• Consumers would trust a wearables recommendation from their doctor versus advice from any other source
  • 46% of people believe obesity rates will fall as a result of using wearable tech
  • 42% agree people’s athletic abilities will dramatically improve
  • Most people think life expectancy will increase by, on average, 10 years due to using wearable tech.


There’s a Mars/Venus difference between how men perceive wearables versus women’s perspective. Men tend to view wearable tech for enabling gaming, and women are more into fitness and contests when talking wearables on social media.

For wearables, beyond the cost/price issue, consumers are most concerned about privacy and security related to data protection. If an organization subsidizes the cost of a wearable, consumers are less likely to be concerned about privacy — signalling the value/privacy trade-off that consumers are beginning to make as their interactions with mobile platforms and social networks mature. But PwC smartly recommends that manufacturers of wearable and companies that may use them should “repeatedly” test, navigate and respect their use, and the data generated by these devices.

I commend PwC’s multi-pronged methodology used for this study: the firm conducted expert interviews, mined consumer survey data on brands and attitudes, and scraped insights from about 6 million social media conversations online. This approach yielded a colorful, rich story and data that will be useful for those of us working in media, retail, healthcare, and consumer goods.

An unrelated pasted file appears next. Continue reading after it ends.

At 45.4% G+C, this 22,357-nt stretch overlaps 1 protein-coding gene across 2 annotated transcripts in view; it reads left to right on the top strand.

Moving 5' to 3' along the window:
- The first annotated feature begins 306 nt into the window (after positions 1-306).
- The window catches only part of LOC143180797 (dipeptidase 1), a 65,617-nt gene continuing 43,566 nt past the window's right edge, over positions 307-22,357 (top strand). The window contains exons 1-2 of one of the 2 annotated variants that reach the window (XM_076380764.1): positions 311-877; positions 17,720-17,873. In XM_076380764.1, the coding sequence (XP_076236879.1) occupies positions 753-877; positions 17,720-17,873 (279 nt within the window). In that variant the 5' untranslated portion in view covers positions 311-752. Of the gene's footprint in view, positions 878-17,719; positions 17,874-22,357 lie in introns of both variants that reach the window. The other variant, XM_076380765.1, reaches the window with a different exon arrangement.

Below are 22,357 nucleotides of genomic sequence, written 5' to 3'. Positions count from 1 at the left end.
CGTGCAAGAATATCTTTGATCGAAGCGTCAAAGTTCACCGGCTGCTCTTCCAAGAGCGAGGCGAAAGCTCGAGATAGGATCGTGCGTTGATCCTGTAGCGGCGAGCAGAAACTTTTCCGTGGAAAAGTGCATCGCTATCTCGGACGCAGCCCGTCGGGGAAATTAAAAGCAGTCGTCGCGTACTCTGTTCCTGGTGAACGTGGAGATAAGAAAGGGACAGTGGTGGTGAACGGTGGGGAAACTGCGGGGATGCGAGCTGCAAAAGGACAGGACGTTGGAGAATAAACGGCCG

Health Populi’s Hot Points:  “In a market that is saturated with technology for innovation’s sake, we don’t need more innovation — we need more meaningful applications,” PwC concludes. Today, consumers feel ambivalent about wearables, the research shows; Millenials and under-35s are more excited about the issue. But there is more optimism for the future, as most consumers can envision the value of passively collecting personal data and getting activated by it through information and nudges. Simply put, for health, it’s about behavior change for mass self-improvement, not about a shiny new thing and data collection.